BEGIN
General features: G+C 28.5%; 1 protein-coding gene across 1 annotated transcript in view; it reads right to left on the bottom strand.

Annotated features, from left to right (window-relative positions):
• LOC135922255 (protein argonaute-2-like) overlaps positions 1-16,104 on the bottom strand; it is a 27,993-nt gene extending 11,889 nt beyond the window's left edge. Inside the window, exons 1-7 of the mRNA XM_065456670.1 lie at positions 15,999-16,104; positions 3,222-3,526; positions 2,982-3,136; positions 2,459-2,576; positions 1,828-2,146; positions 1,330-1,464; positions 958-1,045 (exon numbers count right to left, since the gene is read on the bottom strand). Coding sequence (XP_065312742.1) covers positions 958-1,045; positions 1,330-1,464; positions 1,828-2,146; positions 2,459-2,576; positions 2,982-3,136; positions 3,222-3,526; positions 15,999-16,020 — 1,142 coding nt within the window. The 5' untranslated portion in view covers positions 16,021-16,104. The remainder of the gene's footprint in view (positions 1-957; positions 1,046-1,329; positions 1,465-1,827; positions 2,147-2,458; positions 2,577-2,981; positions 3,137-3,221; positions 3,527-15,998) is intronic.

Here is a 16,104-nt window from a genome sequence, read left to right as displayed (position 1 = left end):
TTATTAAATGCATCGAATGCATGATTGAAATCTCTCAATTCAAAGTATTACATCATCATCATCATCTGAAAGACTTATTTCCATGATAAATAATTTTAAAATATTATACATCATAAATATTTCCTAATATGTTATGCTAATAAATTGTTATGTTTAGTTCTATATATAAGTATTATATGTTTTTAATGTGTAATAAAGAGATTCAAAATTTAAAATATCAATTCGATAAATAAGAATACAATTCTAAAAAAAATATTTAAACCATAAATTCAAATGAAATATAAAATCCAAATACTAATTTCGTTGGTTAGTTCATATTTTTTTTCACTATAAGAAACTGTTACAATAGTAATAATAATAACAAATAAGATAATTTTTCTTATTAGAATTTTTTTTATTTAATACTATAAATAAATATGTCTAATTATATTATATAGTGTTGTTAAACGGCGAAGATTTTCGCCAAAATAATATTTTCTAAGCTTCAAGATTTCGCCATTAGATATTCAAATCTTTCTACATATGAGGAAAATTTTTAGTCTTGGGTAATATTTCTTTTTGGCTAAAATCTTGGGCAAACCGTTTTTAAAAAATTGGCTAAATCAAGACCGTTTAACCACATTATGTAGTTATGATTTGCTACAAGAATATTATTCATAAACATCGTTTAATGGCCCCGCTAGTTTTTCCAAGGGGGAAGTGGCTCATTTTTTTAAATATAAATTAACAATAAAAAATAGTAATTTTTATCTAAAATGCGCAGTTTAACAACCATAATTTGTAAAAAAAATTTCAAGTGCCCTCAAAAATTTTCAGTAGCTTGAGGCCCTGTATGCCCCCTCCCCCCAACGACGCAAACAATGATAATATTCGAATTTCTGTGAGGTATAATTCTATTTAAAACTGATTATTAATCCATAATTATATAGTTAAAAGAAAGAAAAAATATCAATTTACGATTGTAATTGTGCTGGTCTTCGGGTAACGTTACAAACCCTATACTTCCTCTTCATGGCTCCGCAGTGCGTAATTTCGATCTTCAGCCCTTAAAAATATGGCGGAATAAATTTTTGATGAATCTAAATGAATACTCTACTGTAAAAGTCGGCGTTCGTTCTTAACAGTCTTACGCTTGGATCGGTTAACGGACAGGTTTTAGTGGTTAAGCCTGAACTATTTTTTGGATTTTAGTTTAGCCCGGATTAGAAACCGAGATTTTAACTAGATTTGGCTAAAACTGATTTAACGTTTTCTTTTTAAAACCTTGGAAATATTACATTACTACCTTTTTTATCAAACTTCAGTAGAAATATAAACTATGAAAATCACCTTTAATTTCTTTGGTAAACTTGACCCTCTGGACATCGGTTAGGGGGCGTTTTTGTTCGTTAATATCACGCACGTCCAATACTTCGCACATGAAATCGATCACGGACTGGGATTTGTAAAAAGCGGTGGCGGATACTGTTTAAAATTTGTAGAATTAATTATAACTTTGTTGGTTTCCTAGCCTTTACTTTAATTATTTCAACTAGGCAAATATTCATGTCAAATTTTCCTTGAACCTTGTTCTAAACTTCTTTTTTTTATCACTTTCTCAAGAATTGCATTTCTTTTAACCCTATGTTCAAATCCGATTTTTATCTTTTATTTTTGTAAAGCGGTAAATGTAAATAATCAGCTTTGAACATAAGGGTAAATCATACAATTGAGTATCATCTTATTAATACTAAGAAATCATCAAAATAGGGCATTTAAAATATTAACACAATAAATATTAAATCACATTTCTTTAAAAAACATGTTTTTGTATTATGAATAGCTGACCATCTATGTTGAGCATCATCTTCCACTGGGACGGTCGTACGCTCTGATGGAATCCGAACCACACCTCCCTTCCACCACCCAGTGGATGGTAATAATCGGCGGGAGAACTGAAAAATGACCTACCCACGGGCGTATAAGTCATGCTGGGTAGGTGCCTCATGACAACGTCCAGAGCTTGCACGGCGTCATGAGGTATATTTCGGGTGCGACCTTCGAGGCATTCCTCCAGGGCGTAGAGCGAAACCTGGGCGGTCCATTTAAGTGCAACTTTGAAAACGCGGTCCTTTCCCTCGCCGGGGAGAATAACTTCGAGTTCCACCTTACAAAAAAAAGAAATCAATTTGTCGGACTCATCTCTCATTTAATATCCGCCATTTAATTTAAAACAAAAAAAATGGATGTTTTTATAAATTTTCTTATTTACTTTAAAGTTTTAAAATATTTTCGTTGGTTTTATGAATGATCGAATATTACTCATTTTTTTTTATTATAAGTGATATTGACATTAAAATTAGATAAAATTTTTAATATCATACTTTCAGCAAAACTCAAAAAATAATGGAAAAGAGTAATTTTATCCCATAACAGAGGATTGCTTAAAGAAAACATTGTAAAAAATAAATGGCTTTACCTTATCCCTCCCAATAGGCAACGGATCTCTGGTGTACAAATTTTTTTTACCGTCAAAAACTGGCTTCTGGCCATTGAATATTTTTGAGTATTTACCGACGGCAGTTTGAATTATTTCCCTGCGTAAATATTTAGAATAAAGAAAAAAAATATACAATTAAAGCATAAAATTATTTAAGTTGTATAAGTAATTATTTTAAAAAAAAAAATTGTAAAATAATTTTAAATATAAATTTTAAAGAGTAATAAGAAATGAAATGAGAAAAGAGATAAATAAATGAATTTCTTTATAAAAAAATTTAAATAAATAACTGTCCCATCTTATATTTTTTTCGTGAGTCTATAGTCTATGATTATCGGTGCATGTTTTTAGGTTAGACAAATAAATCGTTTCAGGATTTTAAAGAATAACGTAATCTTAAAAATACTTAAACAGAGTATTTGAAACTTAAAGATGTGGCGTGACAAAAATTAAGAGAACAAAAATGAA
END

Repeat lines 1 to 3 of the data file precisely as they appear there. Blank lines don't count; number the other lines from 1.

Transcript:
General features: G+C 28.5%; 1 protein-coding gene across 1 annotated transcript in view; it reads right to left on the bottom strand.

Annotated features, from left to right (window-relative positions):
• LOC135922255 (protein argonaute-2-like) overlaps positions 1-16,104 on the bottom strand; it is a 27,993-nt gene extending 11,889 nt beyond the window's left edge. Inside the window, exons 1-7 of the mRNA XM_065456670.1 lie at positions 15,999-16,104; positions 3,222-3,526; positions 2,982-3,136; positions 2,459-2,576; positions 1,828-2,146; positions 1,330-1,464; positions 958-1,045 (exon numbers count right to left, since the gene is read on the bottom strand). Coding sequence (XP_065312742.1) covers positions 958-1,045; positions 1,330-1,464; positions 1,828-2,146; positions 2,459-2,576; positions 2,982-3,136; positions 3,222-3,526; positions 15,999-16,020 — 1,142 coding nt within the window. The 5' untranslated portion in view covers positions 16,021-16,104. The remainder of the gene's footprint in view (positions 1-957; positions 1,046-1,329; positions 1,465-1,827; positions 2,147-2,458; positions 2,577-2,981; positions 3,137-3,221; positions 3,527-15,998) is intronic.